Control Center and Lock Screen -- Whenever you install iOS 11, the first big thing you’ll likely notice immediately is the new Control Center, which had ballooned to up to three pages in iOS 10. For iOS 11, Apple has compressed it back down to one page, in a grid that takes up more of the screen.
Despite being squeezed into a single page, Control Center will offer more options than before. You’ll be able to 3D Touch a Control Center “platter,” as Apple called them, or presumably long-press it on devices that don’t support 3D Touch, to pop open a panel with more options.
The other big front-facing change is that Notification Center is going away in iOS 11. Instead, you’ll be able to scroll through all of your notifications on the Lock screen. It wasn’t quite clear how you’d be able to see your older notifications without locking the device.
Messages -- In iOS 11, Apple is finally fixing Messages with Messages in iCloud. Your messages will be synced across devices via iCloud, so you won’t have unsynced or jumbled messages. If you delete a message on one device, it disappears on all devices. Also, your older messages will be stored in iCloud so they won’t hog precious storage space on your devices. Of course, your messages will still be end-to-end encrypted to ensure your privacy.
Apple is also redesigning the Message app drawer for iOS 11. The company introduced Message apps in iOS 10, but they’ve been underwhelming so far. A better-designed app drawer may make these mini-apps more accessible. That will also be key for a new feature coming to Apple Pay…
Apple Pay -- Apple is becoming a financial services company of sorts, since Apple Pay will support person-to-person payments in iOS 11. To store the money you receive, you’ll have an Apple Cash Card in Wallet, and you can transfer money from it to your bank.
Apple was a bit skimpy on details, but it seems that the primary way of making person-to-person transactions will be with a Message app that can send money via iMessage.
Siri -- Siri will receive some major enhancements in iOS 11. In addition to new, more natural voices and a new look, Siri will now sync the data it knows about you between devices to better help personalize your queries.
Siri is also getting smarter. Thanks to what Apple calls Siri Intelligence, Siri will better understand your interests and the contexts in which you are speaking. For instance, if you search for Iceland in Safari, Apple News will recommend articles about Iceland, and the keyboard will intelligently suggest related terms if you’re talking about Iceland.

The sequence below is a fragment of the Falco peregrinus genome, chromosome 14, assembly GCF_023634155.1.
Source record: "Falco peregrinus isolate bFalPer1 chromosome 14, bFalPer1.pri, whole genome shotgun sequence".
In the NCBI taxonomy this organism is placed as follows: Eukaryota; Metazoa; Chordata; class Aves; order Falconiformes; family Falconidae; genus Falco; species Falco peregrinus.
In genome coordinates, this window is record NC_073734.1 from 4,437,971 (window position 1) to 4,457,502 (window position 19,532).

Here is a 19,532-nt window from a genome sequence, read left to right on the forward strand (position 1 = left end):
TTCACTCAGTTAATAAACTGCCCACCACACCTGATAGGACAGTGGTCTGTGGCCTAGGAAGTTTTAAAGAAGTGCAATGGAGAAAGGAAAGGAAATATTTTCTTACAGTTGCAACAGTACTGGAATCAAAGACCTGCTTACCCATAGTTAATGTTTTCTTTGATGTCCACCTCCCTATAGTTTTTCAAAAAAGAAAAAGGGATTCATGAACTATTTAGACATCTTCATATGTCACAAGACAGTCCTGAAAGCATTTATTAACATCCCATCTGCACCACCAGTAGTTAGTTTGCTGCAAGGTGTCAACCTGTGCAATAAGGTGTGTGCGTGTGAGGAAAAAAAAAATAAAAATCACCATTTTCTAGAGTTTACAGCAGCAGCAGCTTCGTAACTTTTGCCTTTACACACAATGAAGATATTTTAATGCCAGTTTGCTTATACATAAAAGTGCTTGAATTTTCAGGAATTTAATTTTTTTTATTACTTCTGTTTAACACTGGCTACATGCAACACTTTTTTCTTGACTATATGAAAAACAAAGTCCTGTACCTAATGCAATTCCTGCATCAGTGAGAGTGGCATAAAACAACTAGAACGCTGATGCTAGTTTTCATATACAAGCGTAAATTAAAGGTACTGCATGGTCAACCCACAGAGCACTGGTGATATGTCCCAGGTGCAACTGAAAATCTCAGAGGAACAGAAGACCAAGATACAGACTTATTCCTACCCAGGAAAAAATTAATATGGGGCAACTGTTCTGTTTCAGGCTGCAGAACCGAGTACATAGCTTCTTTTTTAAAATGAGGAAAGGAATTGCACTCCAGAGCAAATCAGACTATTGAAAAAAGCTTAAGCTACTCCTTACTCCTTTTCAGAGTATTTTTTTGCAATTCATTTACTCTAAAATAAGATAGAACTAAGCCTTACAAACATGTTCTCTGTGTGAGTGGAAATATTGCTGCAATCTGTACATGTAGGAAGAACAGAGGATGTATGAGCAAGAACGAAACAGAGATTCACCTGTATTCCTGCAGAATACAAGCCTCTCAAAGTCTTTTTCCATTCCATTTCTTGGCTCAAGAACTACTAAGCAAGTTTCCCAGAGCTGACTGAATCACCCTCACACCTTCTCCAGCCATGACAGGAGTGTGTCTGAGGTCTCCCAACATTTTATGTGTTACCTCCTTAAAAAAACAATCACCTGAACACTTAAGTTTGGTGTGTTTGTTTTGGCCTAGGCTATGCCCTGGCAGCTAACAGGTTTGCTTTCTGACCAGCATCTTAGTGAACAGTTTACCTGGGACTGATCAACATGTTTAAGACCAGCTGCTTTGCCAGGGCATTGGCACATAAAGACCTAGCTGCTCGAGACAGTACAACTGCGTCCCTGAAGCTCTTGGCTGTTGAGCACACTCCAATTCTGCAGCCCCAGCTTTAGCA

Apple has spread this intelligence throughout iOS 11. For instance, Calendar can now extract events from Safari. This is one of those features that’s difficult to demo or describe, so we’re anxious to get our hands on it to see how it works in reality.
Unhappy with the results Siri usually gives you? In iOS 11, Siri will offer alternative answers that you can choose by tapping the screen. Presumably, Apple will use this to tailor its recommendations.
Perhaps the coolest new feature coming to Siri is translation. You’ll be able to say something like “How do you say what the most popular dishes in your restaurant in Chinese,” and Siri will speak what you said in Chinese. Apple emphasized that this is a beta feature, so we don’t quite have the Babel fish from “Hitchhiker’s Guide to the Galaxy” yet.
Finally, the SiriKit API for developers is gaining some new features, such as photo search, car controls, task management, and banking. That should mean that we’ll be able to use Siri to control many more apps than in iOS 10.
App Store -- Apple is totally revamping the App Store in iOS 11. The old top charts seem to be gone. Instead, there are tabs for daily featured apps, games, and apps.
Apple seems to be moving toward curating the App Store more. Apps featured in the Today tab will include short articles and how-to videos. Likewise, the other new tabs will feature highlighted apps every day. The idea seems to be to get users to check in with the App Store every day to see what’s new. That may be great for developers, but we’re horrified that Apple seems to think you should waste vast amounts of time browsing the App Store for new apps daily.
Developers will appreciate the App Store’s new “phased releases,” which roll out a new or updated app slowly instead of all at once. That’ll be especially welcome for developers whose apps require a lot of server resources.
Camera -- Have you noticed that the file sizes for photos are growing with each new iPhone model? Apple is tackling that with two new technologies: HEVC H.265 video compression and a new image format called HEIF. Apple claims that HEVC compression can cut the size of videos by half. HEIF, or High Efficiency Image File Format, is a new standardized file format that will replace JPEG for iOS photos. Apple claims that images in HEIF will be easy to share with others, but we’re waiting to see how well that pans out.
Portrait Mode for the iPhone 7 Plus is also getting some much-needed enhancements: improved image quality, better low-light performance, and optical image stabilization.